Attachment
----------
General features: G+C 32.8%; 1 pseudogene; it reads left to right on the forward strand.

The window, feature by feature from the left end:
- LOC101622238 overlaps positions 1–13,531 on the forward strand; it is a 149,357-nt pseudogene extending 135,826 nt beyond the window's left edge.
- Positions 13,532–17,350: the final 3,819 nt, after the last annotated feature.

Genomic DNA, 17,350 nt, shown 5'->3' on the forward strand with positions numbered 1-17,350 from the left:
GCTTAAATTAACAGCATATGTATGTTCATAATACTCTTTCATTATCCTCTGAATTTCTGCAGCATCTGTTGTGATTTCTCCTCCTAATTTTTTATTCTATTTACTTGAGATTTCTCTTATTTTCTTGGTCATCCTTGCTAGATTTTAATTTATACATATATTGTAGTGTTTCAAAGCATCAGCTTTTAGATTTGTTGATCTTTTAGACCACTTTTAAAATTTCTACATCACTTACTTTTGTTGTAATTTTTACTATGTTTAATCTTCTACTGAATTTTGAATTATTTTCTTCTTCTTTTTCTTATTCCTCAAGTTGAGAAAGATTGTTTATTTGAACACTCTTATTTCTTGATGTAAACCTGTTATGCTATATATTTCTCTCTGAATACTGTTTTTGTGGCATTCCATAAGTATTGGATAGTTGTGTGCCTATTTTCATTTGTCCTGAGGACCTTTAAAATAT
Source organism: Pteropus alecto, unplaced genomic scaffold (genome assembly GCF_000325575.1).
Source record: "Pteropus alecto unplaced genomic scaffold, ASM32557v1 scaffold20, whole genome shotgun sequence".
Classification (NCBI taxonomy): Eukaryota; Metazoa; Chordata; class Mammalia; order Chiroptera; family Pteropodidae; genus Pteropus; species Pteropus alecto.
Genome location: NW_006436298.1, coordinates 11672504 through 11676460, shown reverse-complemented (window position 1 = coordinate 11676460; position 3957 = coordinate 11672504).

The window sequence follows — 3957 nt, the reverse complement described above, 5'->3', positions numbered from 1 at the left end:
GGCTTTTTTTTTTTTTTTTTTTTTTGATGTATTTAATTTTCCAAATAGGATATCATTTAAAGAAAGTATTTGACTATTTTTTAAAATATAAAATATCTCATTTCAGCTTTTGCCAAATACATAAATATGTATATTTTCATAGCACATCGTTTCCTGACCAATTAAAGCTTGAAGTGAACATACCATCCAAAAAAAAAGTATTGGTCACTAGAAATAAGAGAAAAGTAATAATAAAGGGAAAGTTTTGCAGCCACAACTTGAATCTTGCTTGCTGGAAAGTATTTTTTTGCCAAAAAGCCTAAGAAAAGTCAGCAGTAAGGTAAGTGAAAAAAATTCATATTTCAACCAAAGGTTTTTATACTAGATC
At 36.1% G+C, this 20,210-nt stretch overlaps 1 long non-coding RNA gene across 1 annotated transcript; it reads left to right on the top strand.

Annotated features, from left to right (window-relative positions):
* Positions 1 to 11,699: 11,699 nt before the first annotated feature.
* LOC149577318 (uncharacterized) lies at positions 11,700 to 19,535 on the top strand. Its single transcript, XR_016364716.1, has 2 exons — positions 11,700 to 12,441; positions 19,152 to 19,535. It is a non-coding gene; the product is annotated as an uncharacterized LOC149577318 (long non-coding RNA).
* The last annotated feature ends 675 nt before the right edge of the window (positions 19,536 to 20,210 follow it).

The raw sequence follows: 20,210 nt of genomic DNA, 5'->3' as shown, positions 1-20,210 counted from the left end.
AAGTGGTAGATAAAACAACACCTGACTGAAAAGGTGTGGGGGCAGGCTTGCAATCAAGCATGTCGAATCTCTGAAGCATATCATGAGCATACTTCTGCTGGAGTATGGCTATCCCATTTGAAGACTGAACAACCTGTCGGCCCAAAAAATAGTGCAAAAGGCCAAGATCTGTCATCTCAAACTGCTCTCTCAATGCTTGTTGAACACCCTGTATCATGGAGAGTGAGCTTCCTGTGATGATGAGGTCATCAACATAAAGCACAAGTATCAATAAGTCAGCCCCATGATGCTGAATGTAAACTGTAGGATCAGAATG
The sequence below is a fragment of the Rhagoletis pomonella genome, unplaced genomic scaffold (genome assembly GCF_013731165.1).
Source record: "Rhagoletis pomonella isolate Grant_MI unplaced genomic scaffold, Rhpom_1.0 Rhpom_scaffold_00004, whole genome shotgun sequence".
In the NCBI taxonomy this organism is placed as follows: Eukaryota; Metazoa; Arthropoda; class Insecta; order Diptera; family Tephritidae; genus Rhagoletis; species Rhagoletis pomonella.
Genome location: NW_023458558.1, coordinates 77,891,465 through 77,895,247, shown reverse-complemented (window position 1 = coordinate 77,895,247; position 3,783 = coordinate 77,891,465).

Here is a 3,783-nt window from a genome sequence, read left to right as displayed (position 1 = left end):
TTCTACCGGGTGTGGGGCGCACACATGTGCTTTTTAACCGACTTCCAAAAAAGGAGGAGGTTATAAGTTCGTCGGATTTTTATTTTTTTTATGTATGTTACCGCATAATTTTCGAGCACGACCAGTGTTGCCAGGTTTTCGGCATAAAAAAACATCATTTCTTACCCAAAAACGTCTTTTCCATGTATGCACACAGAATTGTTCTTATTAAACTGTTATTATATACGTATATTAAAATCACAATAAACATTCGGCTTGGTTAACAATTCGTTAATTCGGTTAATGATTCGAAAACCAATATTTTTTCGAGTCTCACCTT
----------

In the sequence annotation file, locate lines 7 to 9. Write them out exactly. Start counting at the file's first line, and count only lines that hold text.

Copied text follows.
Source organism: Pteropus alecto, unplaced genomic scaffold (genome assembly GCF_000325575.1).
Source record: "Pteropus alecto unplaced genomic scaffold, ASM32557v1 scaffold20, whole genome shotgun sequence".
Classification (NCBI taxonomy): Eukaryota; Metazoa; Chordata; class Mammalia; order Chiroptera; family Pteropodidae; genus Pteropus; species Pteropus alecto.